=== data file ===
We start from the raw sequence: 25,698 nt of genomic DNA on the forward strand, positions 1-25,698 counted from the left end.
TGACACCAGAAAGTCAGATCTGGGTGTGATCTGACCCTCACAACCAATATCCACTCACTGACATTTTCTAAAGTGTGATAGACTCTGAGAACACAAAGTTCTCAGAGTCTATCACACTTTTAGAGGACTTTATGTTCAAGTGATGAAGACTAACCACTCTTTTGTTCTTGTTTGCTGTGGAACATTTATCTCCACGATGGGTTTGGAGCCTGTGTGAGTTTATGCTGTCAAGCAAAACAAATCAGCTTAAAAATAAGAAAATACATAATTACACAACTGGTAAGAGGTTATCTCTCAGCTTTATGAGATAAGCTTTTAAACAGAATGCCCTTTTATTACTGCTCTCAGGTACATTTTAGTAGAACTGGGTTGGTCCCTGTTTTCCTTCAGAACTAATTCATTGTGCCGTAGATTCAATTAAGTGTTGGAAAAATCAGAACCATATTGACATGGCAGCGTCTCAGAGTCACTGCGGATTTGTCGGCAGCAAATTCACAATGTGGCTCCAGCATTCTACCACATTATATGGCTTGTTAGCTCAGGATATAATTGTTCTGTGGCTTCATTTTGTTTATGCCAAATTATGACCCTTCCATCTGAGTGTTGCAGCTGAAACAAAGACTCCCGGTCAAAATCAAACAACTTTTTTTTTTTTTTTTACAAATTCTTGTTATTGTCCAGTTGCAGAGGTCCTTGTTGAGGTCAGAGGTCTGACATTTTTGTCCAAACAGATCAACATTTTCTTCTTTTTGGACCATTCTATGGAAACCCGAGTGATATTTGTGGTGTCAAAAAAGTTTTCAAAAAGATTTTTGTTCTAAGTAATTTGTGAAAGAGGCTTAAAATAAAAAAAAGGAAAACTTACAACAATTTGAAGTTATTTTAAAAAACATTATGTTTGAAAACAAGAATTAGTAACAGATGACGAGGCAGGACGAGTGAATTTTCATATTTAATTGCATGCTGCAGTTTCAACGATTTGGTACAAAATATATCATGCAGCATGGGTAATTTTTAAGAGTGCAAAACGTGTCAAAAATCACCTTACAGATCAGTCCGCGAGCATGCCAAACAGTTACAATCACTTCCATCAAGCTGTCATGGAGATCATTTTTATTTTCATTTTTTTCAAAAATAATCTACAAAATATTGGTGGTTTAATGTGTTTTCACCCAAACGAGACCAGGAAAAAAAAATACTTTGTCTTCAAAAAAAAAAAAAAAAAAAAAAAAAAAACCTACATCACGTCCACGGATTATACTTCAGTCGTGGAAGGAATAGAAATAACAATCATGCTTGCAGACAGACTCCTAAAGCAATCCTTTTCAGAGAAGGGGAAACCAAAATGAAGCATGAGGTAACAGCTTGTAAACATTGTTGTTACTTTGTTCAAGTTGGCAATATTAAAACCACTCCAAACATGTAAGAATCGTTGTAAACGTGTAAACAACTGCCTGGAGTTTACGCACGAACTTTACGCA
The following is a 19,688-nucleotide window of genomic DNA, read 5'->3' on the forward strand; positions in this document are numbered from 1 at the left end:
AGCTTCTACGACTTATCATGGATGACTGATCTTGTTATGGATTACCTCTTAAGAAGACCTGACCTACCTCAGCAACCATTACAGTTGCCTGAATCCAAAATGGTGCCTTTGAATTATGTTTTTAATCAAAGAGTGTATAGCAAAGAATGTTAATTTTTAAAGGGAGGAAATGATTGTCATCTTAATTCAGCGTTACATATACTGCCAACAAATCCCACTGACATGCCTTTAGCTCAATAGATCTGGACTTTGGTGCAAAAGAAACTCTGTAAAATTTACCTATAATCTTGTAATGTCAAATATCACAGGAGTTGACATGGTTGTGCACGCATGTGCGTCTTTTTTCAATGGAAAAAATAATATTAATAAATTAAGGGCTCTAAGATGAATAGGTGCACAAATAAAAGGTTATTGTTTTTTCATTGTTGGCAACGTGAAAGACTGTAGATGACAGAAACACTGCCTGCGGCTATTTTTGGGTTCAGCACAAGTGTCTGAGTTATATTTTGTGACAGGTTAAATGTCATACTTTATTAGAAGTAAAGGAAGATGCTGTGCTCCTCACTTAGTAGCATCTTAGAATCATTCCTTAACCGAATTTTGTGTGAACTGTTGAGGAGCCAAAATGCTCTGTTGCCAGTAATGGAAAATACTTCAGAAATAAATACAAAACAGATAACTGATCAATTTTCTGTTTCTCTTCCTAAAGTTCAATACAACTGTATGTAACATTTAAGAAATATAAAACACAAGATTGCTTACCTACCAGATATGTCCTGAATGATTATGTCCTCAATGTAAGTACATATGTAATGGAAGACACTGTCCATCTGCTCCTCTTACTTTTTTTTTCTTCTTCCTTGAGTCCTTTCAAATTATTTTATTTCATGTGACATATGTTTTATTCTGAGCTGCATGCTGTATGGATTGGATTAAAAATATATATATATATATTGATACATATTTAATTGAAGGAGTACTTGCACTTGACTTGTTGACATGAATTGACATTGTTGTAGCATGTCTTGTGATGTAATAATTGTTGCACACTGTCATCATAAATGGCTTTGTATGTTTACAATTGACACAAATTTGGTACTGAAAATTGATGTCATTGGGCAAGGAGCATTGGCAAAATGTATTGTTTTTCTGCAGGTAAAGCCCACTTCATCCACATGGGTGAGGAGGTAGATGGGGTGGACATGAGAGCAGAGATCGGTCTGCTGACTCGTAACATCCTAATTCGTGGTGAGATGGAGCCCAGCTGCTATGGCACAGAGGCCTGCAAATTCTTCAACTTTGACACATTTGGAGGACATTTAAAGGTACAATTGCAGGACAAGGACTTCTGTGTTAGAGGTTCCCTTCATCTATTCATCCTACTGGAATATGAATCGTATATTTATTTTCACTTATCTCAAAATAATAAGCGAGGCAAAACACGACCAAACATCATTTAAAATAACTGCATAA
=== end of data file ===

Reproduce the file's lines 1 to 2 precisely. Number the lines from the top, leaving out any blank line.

We start from the raw sequence: 25,698 nt of genomic DNA on the forward strand, positions 1-25,698 counted from the left end.
TGACACCAGAAAGTCAGATCTGGGTGTGATCTGACCCTCACAACCAATATCCACTCACTGACATTTTCTAAAGTGTGATAGACTCTGAGAACACAAAGTTCTCAGAGTCTATCACACTTTTAGAGGACTTTATGTTCAAGTGATGAAGACTAACCACTCTTTTGTTCTTGTTTGCTGTGGAACATTTATCTCCACGATGGGTTTGGAGCCTGTGTGAGTTTATGCTGTCAAGCAAAACAAATCAGCTTAAAAATAAGAAAATACATAATTACACAACTGGTAAGAGGTTATCTCTCAGCTTTATGAGATAAGCTTTTAAACAGAATGCCCTTTTATTACTGCTCTCAGGTACATTTTAGTAGAACTGGGTTGGTCCCTGTTTTCCTTCAGAACTAATTCATTGTGCCGTAGATTCAATTAAGTGTTGGAAAAATCAGAACCATATTGACATGGCAGCGTCTCAGAGTCACTGCGGATTTGTCGGCAGCAAATTCACAATGTGGCTCCAGCATTCTACCACATTATATGGCTTGTTAGCTCAGGATATAATTGTTCTGTGGCTTCATTTTGTTTATGCCAAATTATGACCCTTCCATCTGAGTGTTGCAGCTGAAACAAAGACTCCCGGTCAAAATCAAACAACTTTTTTTTTTTTTTTTACAAATTCTTGTTATTGTCCAGTTGCAGAGGTCCTTGTTGAGGTCAGAGGTCTGACATTTTTGTCCAAACAGATCAACATTTTCTTCTTTTTGGACCATTCTATGGAAACCCGAGTGATATTTGTGGTGTCAAAAAAGTTTTCAAAAAGATTTTTGTTCTAAGTAATTTGTGAAAGAGGCTTAAAATAAAAAAAAGGAAAACTTACAACAATTTGAAGTTATTTTAAAAAACATTATGTTTGAAAACAAGAATTAGTAACAGATGACGAGGCAGGACGAGTGAATTTTCATATTTAATTGCATGCTGCAGTTTCAACGATTTGGTACAAAATATATCATGCAGCATGGGTAATTTTTAAGAGTGCAAAACGTGTCAAAAATCACCTTACAGATCAGTCCGCGAGCATGCCAAACAGTTACAATCACTTCCATCAAGCTGTCATGGAGATCATTTTTATTTTCATTTTTTTCAAAAATAATCTACAAAATATTGGTGGTTTAATGTGTTTTCACCCAAACGAGACCAGGAAAAAAAAATACTTTGTCTTCAAAAAAAAAAAAAAAAAAAAAAAAAAAACCTACATCACGTCCACGGATTATACTTCAGTCGTGGAAGGAATAGAAATAACAATCATGCTTGCAGACAGACTCCTAAAGCAATCCTTTTCAGAGAAGGGGAAACCAAAATGAAGCATGAGGTAACAGCTTGTAAACATTGTTGTTACTTTGTTCAAGTTGGCAATATTAAAACCACTCCAAACATGTAAGAATCGTTGTAAACGTGTAAACAACTGCCTGGAGTTTACGCACGAACTTTACGCA